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Posted by
3240 posts

I totally agree with the author.

Last year, we were trying to reach our gate in a packed Phoenix airport. I was standing next to a guy who was looking at his phone and didn't realize that his dog was taking a dump on the floor. He didn't even have a poop bag - luckily I always have a couple in my pockets.

Posted by
1646 posts

What, you mean I shouldn't travel with my emotional support donkey, Yoshi? Sheesh!

Seriously, though, I agree. I have a dog and three cats, and I wouldn't dream of subjecting them, other passengers, or myself to what would undoubtedly be a stressful experience.

P.S. Yoshi is real. He lives at my cousin's acreage, and I love him. My cousin says I'm the only person who can make Yoshi laugh. I don't know if I should be proud or embarrassed that I'm the only person a donkey laughs at, though. :)

Posted by
531 posts

Not everyone is traveling for vacation, they could be moving. I've only traveled by air with a dog one time and that was because we were moving cross-country. My dog at the time was elderly and I wasn't going to have him transported by a third party or have him placed in the cargo area. I was careful to make sure he was able to go in the pet relief areas in both airports.

I will likely be traveling to Europe for 2 months at some point soon and will be bringing my (current) dog. Far too long to leave him in a kennel or with someone else. He will be in his kennel and I will have poop bags aplenty! 😊

Posted by
4077 posts

I'm thinking of the post about a child free area, I'm all for an all-dog area in the main cabin and I'll happily be its leader.

But no, I wouldn't bring my dog unless absolutely necessary.

Posted by
3240 posts

Jill M - I hear you. I have many friends who have flown with dogs across the country.

I once flew with a Collie from Austin to Oakland on a direct, but not non-stop, flight. It was one of the most stressful experiences of my life, Luckily, the Collie had a rock-solid temperament and held up way better than I did.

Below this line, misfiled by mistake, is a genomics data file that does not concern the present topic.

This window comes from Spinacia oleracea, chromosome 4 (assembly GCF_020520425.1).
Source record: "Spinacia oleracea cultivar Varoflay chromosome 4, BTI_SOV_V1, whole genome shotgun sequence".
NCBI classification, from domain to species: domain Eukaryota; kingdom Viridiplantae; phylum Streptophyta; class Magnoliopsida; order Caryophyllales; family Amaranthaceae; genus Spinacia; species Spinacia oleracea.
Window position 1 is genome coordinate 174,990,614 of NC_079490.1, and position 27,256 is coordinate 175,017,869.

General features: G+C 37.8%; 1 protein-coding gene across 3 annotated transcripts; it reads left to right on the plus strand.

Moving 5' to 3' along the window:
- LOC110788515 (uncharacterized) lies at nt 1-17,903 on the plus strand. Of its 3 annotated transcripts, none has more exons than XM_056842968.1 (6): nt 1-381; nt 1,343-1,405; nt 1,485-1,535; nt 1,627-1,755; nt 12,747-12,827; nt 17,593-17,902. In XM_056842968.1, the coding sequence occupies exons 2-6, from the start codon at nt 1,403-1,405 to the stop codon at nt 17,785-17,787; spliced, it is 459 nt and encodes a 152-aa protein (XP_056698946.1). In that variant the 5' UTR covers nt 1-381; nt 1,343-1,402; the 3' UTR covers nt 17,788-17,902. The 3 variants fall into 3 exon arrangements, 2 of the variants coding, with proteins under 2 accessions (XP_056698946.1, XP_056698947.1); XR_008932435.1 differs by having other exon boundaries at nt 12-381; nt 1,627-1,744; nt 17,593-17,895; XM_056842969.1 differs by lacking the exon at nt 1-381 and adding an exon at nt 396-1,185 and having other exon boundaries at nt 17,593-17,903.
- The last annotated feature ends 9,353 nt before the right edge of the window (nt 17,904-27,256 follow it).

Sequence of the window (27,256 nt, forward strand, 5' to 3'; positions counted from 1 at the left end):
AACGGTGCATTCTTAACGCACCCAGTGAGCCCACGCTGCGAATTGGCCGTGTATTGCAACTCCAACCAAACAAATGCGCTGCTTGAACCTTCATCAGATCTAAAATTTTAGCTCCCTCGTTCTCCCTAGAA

After the dog was joyously united with his new owner, I was eating and drinking alone at the bar of my hotel in the East Bay. I told the bartender that I had just flown from Texas with a Collie in cargo and I was still stressed out about the experience. His totally confused expression told me something was off. It turns out that he thought I said I had just flown with a COLLEAGUE in cargo!

Posted by
357 posts

My late dog Petra went to Paris and hiking in Switzerland. One of the best experiences of my life and she seemed to like it too. The dog got a bowl of water in very restaurant before I was even given a menu. At least a hundred photos were taken of her on the top of the Jungfrau yoke in her little snow booties by tourists from India. And just FYI in Paris the locals don't understand why we would not take our dogs with us on vacation as their dogs are considered part of the family and get taken every where. I only took the perfectly mannered dog, the international incident stayed at home with a sitter. The biggest plus is that locals come up and initiate conversations as they don't think your a tourist they just wanted to know what breed she was as at that time they did not have mini Aussies. When I could not speak French they very nicely switched to English. There is a bronze statue of a fox in Murren, Petra saw it and hunkered down because she thought it was a real wolf. The only place dogs can't go are some churches and cheese shops. Such good memories, thanks for making me think about them. J

Posted by
9420 posts

I have many friends who have small dogs and fly with them frequently with no problems at all. The dogs are in the cabin with them and not the least bit stressed.

Posted by
4584 posts

The article positions that the reason to fly with a pet is to take them on vacation. There are so many other reasons.

I travel with my dog to take her to my Mom's house - in another city - where she is loved and pampered while I take my typically 3.5 week trips. Mom gets a visit with her granddog and I get a dog break while I go on my trip.

many passengers are clueless about how to fly with their animal companions.

I can imagine this is true for some, just like there are clueless travelers.

It may also surprise some people how much careful planning some travelers do when traveling with their pet.